Dinh Q Lê uses sculpture, video and installation to create powerful statements about the impact of historical events on individual lives. Many of Lê’s works focus on the disturbing physical and psychological effects resulting from the Vietnam–US War (1959–75). Lê shows how these effects still permeate the cultural memory and landscape of Vietnam. History, mythology and popular culture are interwoven by Lê as he blends images from different sources in an affecting process of memorialisation. His works deal with the instability of memory, and questions of accountability that emerge from histories of conflict.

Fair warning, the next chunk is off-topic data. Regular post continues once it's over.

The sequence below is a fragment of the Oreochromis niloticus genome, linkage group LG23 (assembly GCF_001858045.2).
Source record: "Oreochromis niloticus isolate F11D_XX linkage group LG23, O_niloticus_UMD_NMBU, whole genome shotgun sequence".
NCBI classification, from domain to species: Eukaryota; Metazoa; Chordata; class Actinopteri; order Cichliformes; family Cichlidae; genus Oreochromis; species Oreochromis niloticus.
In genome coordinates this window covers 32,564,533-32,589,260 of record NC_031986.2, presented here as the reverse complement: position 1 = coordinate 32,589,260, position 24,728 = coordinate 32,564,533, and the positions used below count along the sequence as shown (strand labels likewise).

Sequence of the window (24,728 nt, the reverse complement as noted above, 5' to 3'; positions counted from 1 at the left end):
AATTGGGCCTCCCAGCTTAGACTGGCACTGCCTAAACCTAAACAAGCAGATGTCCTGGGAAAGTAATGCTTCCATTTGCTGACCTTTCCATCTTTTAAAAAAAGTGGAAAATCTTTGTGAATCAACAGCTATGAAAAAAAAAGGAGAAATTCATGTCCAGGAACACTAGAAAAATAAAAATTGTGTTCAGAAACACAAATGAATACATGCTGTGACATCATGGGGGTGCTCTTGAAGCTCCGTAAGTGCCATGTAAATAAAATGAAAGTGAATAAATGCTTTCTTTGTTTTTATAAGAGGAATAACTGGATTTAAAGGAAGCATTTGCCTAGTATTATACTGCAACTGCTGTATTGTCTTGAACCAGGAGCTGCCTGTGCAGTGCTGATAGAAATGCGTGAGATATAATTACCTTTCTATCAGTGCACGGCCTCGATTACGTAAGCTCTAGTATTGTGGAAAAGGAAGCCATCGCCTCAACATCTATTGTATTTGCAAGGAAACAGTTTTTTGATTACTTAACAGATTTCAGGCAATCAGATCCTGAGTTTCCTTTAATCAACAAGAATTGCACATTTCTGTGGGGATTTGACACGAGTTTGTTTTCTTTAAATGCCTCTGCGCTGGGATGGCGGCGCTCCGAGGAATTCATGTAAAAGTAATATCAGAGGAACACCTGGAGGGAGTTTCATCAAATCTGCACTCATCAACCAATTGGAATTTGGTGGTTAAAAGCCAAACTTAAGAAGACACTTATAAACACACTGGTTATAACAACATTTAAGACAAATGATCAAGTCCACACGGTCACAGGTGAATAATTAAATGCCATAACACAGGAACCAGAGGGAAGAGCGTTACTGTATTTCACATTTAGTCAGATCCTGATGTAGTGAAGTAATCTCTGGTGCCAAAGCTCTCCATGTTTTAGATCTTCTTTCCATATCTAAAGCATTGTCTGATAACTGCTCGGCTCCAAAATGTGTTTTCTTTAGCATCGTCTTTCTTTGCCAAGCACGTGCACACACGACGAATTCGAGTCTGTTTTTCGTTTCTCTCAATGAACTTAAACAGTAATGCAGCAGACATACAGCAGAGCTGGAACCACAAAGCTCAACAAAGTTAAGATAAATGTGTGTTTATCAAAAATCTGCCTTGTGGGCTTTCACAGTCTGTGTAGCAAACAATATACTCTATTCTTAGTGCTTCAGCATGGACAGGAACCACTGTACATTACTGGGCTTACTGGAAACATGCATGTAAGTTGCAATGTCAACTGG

The complex history of violence in Vietnam is often filtered through photojournalism and cinematic imagery from Hollywood. The work of Dinh Q Lê reconciles and disrupts these dramatised representations of people who have lived through conflict and whose lives are irrevocably transformed by the effects of war.
source: The Asia–Pacific Triennial of Contemporary Art (APT)
South China Sea Pishkun - Dinh Q. Le (06:33) vimeo
MoMa : Projects 93: Dinh Q. Lê
ici-exhibitions interview (PDF)